This week, the thermometers have forgotten again that it is December, and we’ve been treated to pretty mild weather that invites you to eat out on porches and patios, because you know this can’t last forever. In May, you know you have days and days, but in December you never know if this might be your last day for months to eat outside in the open air. It has been a pretty slow week at the camp. The phones have gone into hibernation, staff members are taking vacation days, and other staff members are doing work that has been put off until slower times. We are decorating the camp for a few small groups having staff Christmas dinners, but things just feel a little more relaxed these days. People are passing through with a little more casual feel with less urgency for some task. There’s more time to stop and chat these days in the office.
We’ve had several days with rain this week, and that has added to this gray tint we’ve had since all the leaves dropped. We knew that it was coming on Tuesday. I checked the radar hour after hour to track the storm that was steadily sweeping east. When I first looked it up, it was in Arkansas and part of Missouri. There was no doubt we would get rain. I predicted it would hit sometime around my lunch break, most likely when I was walking home or back to the office. I managed to miss it on the way in, and ate my lunch on my back porch with comfort. The sky still seemed pretty clear. Then, as I washed dishes, I noticed out my west-facing window there was a line of dark blue in the far distance. I took care of a few more errands around the house, pushing my luck, then set out for the office. The blue line was getting larger, and passing overhead. My dog, Digby, and I picked up the pace.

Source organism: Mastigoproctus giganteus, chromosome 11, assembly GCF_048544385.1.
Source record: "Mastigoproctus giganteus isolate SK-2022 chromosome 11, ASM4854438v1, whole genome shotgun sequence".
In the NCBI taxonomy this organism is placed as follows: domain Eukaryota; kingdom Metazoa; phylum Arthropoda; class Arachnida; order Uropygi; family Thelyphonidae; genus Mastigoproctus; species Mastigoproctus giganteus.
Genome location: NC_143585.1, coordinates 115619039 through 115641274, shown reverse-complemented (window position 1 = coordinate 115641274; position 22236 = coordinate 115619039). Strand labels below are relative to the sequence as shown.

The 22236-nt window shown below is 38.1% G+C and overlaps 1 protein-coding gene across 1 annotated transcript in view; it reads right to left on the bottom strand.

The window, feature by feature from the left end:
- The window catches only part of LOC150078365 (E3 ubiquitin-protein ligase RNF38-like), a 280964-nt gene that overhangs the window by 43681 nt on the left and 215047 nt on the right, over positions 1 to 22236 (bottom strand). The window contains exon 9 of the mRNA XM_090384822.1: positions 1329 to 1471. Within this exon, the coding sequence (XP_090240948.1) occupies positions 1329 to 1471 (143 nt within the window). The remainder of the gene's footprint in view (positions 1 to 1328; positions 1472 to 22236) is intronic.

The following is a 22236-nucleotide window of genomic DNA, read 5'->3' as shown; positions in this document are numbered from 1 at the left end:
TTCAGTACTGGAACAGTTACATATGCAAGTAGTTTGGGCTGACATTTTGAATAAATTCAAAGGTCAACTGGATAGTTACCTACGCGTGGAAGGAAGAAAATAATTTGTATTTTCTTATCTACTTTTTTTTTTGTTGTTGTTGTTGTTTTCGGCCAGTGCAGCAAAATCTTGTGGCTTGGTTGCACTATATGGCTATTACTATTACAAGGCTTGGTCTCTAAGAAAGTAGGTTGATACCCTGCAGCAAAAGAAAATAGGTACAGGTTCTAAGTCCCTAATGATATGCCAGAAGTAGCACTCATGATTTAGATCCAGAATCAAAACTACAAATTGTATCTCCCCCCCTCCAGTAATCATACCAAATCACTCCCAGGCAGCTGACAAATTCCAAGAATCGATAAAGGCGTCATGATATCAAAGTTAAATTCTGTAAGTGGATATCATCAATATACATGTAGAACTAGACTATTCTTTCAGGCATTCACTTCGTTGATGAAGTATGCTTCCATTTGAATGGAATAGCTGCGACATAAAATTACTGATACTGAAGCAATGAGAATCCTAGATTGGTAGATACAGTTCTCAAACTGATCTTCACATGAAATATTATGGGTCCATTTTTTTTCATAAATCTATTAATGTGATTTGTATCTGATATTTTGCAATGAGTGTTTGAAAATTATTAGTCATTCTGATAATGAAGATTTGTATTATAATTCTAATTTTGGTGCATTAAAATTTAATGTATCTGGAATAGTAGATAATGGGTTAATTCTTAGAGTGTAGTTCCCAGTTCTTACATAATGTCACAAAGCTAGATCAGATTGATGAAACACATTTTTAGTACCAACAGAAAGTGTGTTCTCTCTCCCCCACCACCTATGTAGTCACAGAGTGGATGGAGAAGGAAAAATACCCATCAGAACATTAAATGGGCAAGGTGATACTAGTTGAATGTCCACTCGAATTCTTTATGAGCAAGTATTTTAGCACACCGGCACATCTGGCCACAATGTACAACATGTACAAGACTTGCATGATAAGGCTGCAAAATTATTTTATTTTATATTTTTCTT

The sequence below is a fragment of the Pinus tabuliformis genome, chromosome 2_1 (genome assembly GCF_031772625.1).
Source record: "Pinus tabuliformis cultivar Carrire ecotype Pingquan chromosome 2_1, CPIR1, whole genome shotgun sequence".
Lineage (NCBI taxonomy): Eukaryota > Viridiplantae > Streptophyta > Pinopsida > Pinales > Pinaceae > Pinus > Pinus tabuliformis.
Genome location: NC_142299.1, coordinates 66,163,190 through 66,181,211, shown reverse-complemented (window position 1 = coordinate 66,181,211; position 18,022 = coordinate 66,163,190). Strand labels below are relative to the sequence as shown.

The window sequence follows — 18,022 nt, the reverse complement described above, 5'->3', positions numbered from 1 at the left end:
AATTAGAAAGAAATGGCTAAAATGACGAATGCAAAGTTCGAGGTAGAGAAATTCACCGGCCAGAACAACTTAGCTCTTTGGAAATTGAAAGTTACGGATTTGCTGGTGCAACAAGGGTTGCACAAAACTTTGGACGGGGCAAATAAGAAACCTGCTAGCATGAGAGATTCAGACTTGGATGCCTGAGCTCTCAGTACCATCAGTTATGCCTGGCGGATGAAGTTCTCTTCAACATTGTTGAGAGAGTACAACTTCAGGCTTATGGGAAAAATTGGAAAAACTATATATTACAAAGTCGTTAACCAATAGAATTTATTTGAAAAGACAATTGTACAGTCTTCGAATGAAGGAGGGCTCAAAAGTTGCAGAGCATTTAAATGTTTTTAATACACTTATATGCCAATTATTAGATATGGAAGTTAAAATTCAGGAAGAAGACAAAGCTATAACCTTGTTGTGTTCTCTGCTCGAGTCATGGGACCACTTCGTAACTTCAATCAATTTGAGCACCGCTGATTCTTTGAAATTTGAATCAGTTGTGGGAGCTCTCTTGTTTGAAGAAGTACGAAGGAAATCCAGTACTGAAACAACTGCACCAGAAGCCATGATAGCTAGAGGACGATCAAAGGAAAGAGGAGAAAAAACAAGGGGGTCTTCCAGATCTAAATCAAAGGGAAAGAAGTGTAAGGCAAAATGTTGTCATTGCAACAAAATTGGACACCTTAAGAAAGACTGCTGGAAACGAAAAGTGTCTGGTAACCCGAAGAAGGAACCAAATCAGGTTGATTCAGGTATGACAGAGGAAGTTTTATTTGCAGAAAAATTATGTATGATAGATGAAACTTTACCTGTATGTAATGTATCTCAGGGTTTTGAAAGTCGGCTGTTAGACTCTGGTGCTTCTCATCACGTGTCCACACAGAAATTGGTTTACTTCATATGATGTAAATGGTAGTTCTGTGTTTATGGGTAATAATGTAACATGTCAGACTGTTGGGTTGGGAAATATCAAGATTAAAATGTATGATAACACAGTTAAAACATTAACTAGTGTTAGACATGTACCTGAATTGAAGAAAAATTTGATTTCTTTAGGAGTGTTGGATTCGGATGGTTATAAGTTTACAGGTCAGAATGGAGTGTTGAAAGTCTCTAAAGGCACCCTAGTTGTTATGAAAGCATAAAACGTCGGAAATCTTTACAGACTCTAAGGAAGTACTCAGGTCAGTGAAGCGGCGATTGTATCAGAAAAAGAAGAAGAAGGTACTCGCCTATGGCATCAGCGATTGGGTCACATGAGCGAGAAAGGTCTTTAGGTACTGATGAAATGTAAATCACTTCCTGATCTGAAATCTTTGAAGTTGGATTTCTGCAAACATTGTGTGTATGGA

There is something fascinating about watching a storm roll in. You feel the air change. You see darker clouds take over. The light changes around you. This wind picks up. You get a feeling inside that something is about to happen. I watched the clouds creep up more and more on Digby and I, and I walked faster and faster. Digby wanted to stop and sniff every interesting odor he passed, but I yanked on his leash each time and brought him even with me. There was no time this afternoon. I could feel the wind picking up and hear it rustling through the trees and crispy, dead leaves. This wind pick-up is the messenger announcing that you will soon be joined by showers of rain. When I got even with the Hope Lodge, I thought I heard the wind pick up even stronger in the trees behind the building, but I was wrong. It was rain beginning to drop in on the hills above me, and, in seconds, it would be dropping on me. I took off sprinting, and Digby soon caught the hint. By the time we were even with the sheds behind the Tabernacle, it was pouring rain and the front of my shorts were already completely soaked. The rain came down stronger and stronger and did not settle until we reached the awning of the Administration Building with pounding hearts. We were both soaked in what amounted to about 30 seconds of rain exposure. There is something invigorating about getting caught in the rain like that. There is a slow build as the storm approaches, and then it is on you. Your only choice if you have hopes of staying dry is to run with everything that’s in you, and that chance is a very slim one. You will likely be covered, but you will feel more alive than you have felt in a long time, too, sprinting as if you life depends on it.